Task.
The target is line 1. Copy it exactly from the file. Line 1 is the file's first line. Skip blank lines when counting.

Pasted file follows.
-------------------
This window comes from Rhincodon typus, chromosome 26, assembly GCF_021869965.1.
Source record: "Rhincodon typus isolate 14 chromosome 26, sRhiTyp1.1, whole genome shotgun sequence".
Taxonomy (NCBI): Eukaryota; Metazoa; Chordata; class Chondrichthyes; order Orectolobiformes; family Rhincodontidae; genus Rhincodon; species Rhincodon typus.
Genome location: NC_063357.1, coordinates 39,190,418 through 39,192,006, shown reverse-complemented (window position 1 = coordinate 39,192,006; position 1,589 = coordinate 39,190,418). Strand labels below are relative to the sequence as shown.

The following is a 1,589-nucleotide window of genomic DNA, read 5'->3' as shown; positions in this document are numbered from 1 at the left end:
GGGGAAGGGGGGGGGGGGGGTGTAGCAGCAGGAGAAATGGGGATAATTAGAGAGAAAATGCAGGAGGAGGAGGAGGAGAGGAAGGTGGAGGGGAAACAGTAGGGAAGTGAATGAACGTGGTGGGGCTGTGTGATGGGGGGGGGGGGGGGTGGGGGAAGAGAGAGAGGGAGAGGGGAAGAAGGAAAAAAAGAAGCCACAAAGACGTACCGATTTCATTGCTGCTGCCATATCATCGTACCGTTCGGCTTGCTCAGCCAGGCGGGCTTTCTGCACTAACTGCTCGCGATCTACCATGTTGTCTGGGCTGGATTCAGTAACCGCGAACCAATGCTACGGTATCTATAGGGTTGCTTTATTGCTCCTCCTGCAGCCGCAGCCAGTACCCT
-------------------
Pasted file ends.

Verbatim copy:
This window comes from Rhincodon typus, chromosome 26, assembly GCF_021869965.1.